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When creating a Program for a Package, there are essentially two Environment options for how the Program run – with the user’s rights, or with administrative rights. Using administrative rights will cause the program to run the command line under system context (svchost).
I recently needed to test an install (when running under system context and when running from the SCCM server) as I was unable to visually see the behavior first hand (e.g. errors). To do this type of testing, follow these simple instructions.
- Log in to Windows with an account that has admin privileges
- Launch cmd.exe
- Enter “time” and get the value.
- Enter “at time+1min /i cmd” – this will open another command prompt at that time
For example, if the time is 14:18, the value time+1min will be 14:19
- Once the next command prompt opens, you’ll notice that process listed in the title bar is “svchost.exe”
- Enter “net use z: \\servername\share”
- Enter credentials that have access to the share, such as your own
- Then change to new driver letter and then to the directory. From there you can launch whatever .exe, .msi, script, etc, that you need visually see.
I used this process to confirm that executables and .msi files were being blocked with an Open File – Security Warning when running from a server share.
I was recently tasked with automating a disk cleanup and defrag for the XP workstations in our environment. Simple enough of a task using the built-in disk cleanup and defrag. But I thought I’d share some details of how I automated them…
Grasping how to peforming an unattended cleanup can be tricky. The first thing to understand is that selecting the various caches (Internet files, temporary files, trash, etc etc) is controlled through a “sageset”. You can think of a sageset as the configuration number which inidicates what diskclean should remove. So one could have a sageset which cleans up only trash, another sageset which cleans up trash and internet files, another sageset which cleans up all items except memory dump files, etc etc.
This sageset are DWORD values in HKLM\Software\Microsoft\Windows\CurrentVersion\Explorer\VolumeCaches\ in each subkey. For example, I want to cleanup only Internet Cache Files and assign sageset 99 to it. Within subkey “Internet Cache Files” I create the DWORD value name StateFlags0099 and give it the value 2. Then to cleanup this item, I simply run cleanmgr.exe /sagerun:99 – That’s it! To add more items to the sageset, all one needs do is add that StateFlags0000 (where the zeos are the sageset number created).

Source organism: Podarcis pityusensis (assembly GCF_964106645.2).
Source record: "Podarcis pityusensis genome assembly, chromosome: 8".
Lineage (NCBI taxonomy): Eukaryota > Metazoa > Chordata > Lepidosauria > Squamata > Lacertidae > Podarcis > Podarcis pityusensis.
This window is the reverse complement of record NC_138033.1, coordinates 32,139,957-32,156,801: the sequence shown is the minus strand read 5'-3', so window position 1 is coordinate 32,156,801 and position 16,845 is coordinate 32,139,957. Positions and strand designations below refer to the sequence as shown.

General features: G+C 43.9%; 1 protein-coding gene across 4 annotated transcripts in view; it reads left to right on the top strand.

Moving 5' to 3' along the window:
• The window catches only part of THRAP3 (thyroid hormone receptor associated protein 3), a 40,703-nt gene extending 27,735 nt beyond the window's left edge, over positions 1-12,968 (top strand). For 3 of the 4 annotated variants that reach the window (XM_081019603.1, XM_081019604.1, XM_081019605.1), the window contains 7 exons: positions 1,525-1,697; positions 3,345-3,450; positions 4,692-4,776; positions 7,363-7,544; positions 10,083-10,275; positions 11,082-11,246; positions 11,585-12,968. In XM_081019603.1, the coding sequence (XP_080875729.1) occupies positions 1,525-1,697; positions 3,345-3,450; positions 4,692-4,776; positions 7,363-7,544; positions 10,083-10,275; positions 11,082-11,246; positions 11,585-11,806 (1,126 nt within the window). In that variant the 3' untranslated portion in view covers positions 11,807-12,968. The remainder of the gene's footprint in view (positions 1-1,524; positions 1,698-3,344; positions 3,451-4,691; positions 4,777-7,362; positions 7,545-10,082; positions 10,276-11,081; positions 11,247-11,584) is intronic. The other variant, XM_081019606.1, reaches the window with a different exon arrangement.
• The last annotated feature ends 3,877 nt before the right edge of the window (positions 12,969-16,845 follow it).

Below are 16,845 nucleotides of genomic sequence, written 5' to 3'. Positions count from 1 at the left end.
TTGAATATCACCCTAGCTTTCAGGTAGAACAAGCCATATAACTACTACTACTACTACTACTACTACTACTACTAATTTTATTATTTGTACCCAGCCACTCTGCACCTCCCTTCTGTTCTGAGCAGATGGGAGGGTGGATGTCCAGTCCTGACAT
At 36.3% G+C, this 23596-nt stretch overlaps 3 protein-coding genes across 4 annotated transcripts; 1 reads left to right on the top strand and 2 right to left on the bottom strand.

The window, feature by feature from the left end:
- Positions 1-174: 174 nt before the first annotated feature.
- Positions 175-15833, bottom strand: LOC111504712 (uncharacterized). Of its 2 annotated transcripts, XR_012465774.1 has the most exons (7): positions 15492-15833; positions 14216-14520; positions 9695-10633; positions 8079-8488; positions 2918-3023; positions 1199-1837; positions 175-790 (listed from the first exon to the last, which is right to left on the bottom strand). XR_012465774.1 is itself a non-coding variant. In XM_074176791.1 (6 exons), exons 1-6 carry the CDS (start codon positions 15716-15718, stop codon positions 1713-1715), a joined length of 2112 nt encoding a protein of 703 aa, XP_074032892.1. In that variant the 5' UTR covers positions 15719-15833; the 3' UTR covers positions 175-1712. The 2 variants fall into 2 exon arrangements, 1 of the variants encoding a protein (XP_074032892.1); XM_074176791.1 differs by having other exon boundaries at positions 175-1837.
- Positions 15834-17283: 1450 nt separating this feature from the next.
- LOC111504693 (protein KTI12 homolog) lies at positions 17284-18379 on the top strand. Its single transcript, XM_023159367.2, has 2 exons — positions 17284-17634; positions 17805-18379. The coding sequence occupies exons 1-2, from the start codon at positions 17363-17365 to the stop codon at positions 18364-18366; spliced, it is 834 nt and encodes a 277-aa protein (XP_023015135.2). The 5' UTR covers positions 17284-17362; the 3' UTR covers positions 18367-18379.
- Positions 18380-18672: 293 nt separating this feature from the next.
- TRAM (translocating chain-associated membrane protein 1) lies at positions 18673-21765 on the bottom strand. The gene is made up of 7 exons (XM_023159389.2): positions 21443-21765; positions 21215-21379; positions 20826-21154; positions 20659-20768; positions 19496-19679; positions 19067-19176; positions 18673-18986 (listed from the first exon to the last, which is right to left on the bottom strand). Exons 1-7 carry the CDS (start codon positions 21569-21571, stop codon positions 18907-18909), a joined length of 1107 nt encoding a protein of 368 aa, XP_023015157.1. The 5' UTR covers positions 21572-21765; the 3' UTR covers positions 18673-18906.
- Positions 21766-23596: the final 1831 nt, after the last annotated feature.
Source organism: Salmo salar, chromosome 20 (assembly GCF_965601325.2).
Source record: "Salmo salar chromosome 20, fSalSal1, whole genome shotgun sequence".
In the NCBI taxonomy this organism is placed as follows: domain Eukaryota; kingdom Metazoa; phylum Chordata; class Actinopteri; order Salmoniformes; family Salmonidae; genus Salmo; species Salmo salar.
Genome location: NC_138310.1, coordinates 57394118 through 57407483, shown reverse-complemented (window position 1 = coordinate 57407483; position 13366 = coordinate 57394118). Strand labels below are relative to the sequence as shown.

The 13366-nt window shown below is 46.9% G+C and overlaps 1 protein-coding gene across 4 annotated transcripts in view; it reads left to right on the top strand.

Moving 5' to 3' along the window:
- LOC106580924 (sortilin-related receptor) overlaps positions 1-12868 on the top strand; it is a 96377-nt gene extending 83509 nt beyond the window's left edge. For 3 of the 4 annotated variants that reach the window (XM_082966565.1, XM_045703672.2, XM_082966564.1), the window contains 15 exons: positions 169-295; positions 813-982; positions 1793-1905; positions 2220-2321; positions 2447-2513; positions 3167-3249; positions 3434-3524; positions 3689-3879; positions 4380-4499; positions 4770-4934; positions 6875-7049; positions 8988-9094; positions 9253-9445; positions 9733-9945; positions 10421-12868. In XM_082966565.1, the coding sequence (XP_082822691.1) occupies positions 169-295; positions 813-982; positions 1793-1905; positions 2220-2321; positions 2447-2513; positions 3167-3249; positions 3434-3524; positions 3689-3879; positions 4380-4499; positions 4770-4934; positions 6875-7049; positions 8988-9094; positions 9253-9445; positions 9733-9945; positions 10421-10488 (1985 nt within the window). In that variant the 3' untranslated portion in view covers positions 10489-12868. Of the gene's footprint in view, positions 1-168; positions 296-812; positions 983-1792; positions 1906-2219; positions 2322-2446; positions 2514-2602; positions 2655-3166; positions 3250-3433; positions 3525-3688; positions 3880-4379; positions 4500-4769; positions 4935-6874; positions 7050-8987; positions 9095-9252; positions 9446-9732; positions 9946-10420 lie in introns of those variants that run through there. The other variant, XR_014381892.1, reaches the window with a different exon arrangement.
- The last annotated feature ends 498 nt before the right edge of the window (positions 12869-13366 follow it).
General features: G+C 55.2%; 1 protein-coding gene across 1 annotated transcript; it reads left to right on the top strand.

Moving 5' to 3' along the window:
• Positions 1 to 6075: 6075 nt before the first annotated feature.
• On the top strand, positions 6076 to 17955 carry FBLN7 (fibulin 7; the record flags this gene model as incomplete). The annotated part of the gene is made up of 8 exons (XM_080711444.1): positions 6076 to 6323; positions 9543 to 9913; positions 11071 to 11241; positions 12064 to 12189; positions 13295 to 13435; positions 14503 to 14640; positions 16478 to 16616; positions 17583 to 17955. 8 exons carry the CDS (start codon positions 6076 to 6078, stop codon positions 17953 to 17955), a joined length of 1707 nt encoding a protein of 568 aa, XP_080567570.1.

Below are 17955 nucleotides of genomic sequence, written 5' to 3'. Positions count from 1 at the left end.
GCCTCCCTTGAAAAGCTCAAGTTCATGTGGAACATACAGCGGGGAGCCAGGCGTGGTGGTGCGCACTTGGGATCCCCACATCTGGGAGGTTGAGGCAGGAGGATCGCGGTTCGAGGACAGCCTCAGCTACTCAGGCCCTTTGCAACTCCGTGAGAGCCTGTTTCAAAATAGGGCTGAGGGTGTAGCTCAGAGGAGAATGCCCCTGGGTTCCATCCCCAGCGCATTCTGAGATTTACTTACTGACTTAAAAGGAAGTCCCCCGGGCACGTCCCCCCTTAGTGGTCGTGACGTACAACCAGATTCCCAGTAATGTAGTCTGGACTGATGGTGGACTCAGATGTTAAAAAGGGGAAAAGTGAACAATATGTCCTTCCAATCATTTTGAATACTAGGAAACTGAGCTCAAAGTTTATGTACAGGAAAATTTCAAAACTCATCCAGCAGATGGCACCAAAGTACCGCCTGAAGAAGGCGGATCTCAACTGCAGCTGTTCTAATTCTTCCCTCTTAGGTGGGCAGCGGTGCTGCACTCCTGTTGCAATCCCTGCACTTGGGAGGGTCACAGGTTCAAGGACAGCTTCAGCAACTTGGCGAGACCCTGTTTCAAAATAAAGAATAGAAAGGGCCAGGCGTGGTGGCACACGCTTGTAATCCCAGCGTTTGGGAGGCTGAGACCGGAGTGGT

Make sense? For more information, see Q315246
Not too much doin’ here. I simply trigger defrag.exe c: -f
A neat thing about defrag is that you can first have it analyze the disk to see its fragmentation stats. Since I log SCCM installs/operations for workstations into a custom log file, I thought it would good to capture this analysis in the log file. Below is the vbscript code that I used to facilitate this…
Dim oFSO, oShell, oLogFile Const cForAppending = 8 Set oFSO = CreateObject("Scripting.FileSystemObject") Set oShell = CreateObject("WScript.Shell") Set oLogFile = oFSO.OpenTextFile ("C:\CustomLog.txt", cForAppending, True) Set oExecRun = oShell.Exec ("C:\Windows\system32\defrag.exe c: -a") ' Reads through the output of the analysis until it comes to Analysis Report... ' Then it writes the next line read into the log file Do While Not oExecRun.StdOut.AtEndOfStream If oExecRun.StdOut.ReadLine = "Analysis Report " Then 'extra spaces after report are critical! oLogFile.WriteLine " => Defrag Analysis Report:" & oExecRun.StdOut.ReadLine End If Loop oLogFile.Close
Need a good way to virtualize your test machines for testing SCCM deployments? Use the FREE VMWare Server!
Here is my quick guideline for getting started.
- Get yourself some beefy hardware. I’m using an HP Workstation xw6600T (Intel Xeon 2.33 GHz, 12 GB memory, and 320 GB SCSI disk).
- Get an eSATA external hard drive configured for RAID 0 and that has eSATA and/or FireWire connections (such as http://www.wdc.com/en/products/products.asp?driveid=410). Use this to run the bulk of your VMs on.
- Install your OS. I’m using Windows Server 2008 Standard x64.
Note: you’ll need to install an x64 OS if you have more than 3 GB of memory.
<< Update 4/15/11 – Do not use VMWare Server 2 – Win7 VMs will BSOD frequently. Instead, consider using SCVMM >>
- Download VMWare Server 2.
- Install VMWare Server. During the install, it is very important to change the default ports to 80 (for HTTP) and 443 (for HTTPS). This will save you from a headache in the long run.
- Download and install the VMWare vCenter Converter for converting your physical test machines to virtual machines.
Upon completion you will have a ready to use virtual environment; all you need do is convert your physical machines, launch the Server web interface, and add the new VM. Additional information on VMWare Server, for both install and operation, can be found on the VMWare website in the VMWare Server User’s Guide. The other cool thing is that you can remotely access the console for another computer on your network by going to http://systemname/ui
I have long wanted to begin blogging my IT experiences with SMS 2003 and SCCM 2007. With the frequent busyness of work, I kept putting it off….all the while I have had many things that I’ve wanted to share so that I can remember for the future.